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Focus - Moving Waves  CD (album) cover

MOVING WAVES

Focus

 

Symphonic Prog

4.05 | 478 ratings

From Progarchives.com, the ultimate progressive rock music website

Ivan_Melgar_M
Special Collaborator
Symphonic Prog Specialist
4 stars Many people consider Moving Waves as the "Non Plus Ultra" Focus release, something with what I don't agree because Hamburger Concerto is slightly better and more mature, despite this fact Moving Waves is an excellent album, but also for different reasons than most people consider.

As many prog' newbies, I bought this vinyl in 1978 mostly because it had Hocus Pocus, a bizarre track that helped to make the band famous, but which honest today is my least favorite song from this good album, not only because after a couple listens you get bored of all that yodeling and shouting but mostly because it breaks the soft and dreamy atmosphere prevalent in the rest of the album.

Now that years have passed I appreciate more the coherent way that the music gently flows from start to end, the skills of Jan Akerman with acoustic an electric guitar, the medieval or more precisely baroque keyboard and perfect flute by Thijs Van Leer, the powerful support provided by the good bassist Cyril Havermanns and of course the precise drumming by Pierre Van Der Linden, in other words a strong and mature band.

Before reviewing the songs I would like to mention that the title of the album describes perfectly what Focus achieved, because the music flows gently after Hocus Pocus until the end as the waves in the Ocean, a perfect name to give an idea of the album.

The album starts with the already mentioned Hocus Pocus, a very simple song based in a couple of chords (if not one) interrupted four times by a short drum solo and a different yodeling or sound by Thijs Van Leer, musically is not solid, even when they prove the versatility and vocal ability of Thijs but IMO is more important the strong bass by Havermmans, funny and entertaining song, but nothing more.

Le Clochard is a extremely beautiful song that shines even more as a contrast with the frantic Hocus Pocus, Jan Akkerman plays acoustic guitar in Flamenco style, something very common in Holland because the zone of Flanders covers not only Spain as most people believe but also part of Belgium and The Netherlands. Delicate, coherent and beautiful, a perfect relief in this point of the album.

Janis is also a soft track, but in this case the lead is taken by Thijs and his magic flute, perfectly supported by the rest of the band but especially by Pierre Van Der Linden accurate drums. A dreamy song that I use to listen when I'm in a bad mood, instantly relaxes and makes me see the world with a more positive perspective.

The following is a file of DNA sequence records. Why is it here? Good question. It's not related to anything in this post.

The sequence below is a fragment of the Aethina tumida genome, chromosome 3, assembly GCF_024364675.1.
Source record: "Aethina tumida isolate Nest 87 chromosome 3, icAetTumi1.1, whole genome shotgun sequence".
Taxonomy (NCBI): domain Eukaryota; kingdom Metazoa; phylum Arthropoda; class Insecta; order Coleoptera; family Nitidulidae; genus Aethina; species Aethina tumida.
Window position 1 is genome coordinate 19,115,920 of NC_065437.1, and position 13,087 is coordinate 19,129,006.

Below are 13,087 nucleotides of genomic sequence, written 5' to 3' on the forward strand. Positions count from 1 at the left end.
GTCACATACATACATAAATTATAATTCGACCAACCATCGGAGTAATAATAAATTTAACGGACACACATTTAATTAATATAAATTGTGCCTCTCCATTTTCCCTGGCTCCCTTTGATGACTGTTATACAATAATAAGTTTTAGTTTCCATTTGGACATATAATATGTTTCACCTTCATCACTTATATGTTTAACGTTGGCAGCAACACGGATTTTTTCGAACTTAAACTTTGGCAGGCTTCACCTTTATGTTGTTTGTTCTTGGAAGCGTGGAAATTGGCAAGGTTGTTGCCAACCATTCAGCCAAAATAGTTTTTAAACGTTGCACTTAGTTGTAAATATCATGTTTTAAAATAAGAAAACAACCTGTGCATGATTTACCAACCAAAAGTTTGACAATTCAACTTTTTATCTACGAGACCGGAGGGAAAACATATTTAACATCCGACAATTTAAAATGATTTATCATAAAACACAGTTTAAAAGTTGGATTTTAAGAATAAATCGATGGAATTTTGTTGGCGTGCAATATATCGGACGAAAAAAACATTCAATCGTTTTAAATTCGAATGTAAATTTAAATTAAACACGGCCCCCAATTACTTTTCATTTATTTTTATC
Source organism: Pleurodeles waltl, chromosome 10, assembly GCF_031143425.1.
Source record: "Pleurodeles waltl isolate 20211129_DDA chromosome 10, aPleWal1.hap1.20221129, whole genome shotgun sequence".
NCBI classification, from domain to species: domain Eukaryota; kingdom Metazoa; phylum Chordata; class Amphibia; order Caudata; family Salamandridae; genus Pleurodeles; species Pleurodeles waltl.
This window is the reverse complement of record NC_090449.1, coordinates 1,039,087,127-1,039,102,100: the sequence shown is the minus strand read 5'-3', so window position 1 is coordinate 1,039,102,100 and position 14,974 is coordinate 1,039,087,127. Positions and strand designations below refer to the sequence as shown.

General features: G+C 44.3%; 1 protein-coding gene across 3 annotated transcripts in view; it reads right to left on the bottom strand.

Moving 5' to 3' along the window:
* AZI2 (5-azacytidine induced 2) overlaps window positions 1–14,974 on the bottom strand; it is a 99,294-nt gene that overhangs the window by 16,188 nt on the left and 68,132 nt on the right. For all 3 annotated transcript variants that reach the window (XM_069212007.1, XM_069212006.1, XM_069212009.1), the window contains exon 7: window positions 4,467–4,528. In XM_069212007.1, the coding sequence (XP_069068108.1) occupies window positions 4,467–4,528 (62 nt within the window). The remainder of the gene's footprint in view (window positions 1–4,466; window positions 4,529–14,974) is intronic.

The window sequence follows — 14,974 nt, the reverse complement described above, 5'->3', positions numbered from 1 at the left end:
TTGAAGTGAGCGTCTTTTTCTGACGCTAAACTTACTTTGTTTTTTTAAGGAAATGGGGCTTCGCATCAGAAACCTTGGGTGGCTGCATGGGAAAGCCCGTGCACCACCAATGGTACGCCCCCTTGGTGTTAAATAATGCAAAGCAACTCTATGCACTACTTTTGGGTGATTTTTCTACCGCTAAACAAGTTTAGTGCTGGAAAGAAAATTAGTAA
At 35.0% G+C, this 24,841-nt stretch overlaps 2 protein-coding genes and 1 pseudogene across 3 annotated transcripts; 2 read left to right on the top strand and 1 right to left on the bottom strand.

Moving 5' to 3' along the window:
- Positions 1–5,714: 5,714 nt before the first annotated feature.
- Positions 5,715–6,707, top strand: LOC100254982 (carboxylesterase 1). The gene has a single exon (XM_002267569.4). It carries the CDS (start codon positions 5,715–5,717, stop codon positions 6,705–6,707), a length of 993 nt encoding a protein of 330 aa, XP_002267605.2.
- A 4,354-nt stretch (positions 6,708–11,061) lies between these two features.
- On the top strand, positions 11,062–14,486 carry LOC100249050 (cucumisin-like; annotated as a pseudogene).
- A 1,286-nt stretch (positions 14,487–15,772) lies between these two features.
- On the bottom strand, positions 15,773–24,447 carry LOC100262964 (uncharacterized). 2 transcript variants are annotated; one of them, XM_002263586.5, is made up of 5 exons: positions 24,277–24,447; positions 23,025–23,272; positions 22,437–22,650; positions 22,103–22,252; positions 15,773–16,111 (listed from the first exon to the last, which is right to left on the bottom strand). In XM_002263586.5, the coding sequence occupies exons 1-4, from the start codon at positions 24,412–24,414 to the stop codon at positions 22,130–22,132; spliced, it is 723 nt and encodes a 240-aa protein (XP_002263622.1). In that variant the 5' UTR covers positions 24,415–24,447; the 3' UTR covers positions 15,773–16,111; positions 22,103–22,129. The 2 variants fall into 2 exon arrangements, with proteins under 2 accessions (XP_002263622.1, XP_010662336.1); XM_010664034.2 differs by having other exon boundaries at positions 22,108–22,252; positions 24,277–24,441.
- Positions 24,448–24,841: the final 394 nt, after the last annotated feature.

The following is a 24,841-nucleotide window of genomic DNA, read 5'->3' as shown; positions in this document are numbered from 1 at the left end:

Moving Waves is a good song performed exclusively by Thijs Van Leer, who starts with a soft piano intro to open the way for something very unusual in Focus, he starts to sing, and does it with a very nice and appropriate voice that makes me wonder why he doesn't do this more often, a beautiful and again soft track.

One of the best songs in Focus career is Focus II, the best example of their unusual style, the song is opened by Thijs and his keyboards that are soon joined by Jan's guitar, the music goes in crescendo until the drums announce a small explosion where the rest of the band join, but always keeping the dreamy and soft atmosphere, by moments they have a clear jazz influence but with that unique sound that only Focus is capable of creating, this is IMO one of the most progressive tracks I ever heard but in a different way than any other band, simply delightful.

Side two (in the original vinyl format) consists in a 23 minutes epic divided in 16 nominal but not real parts because there's no break between each one called Eruption. This epic is based in two characters of Greek Mythology Orfeus (Creator of music) and the nymph Euridice, his bride who dies and is followed by Orfeus to the underworld in an attempt to rescue her, but in the last moment everything she returns to the underworld because he looses the faith.

It's almost an impossible task to analyze this song part by part, because there are so many changes that go from the baroque introduction by Thijs Van Leer's keyboards, jazzy passages and psychedelic sections to progressive and even semi hard rock parts.

Maybe the most important and unusual characteristic of this long track is that even when the changes are really dramatic, they manage to maintain the soft atmosphere across the heaviest parts. Definitely an underrated epic, almost never mentioned in progressive polls, but which deserves much more recognition, 23.04 minutes of pure progressive rock in the unique style of Focus.

I won't give 5 stars to the album because as said before I consider Hamburger Concerto slightly better, but Moving Waves is very close, sadly there isn't a 4.5 option, so I have to rate it with 4 solid and well deserved stars.

Ivan_Melgar_M | 4/5 |

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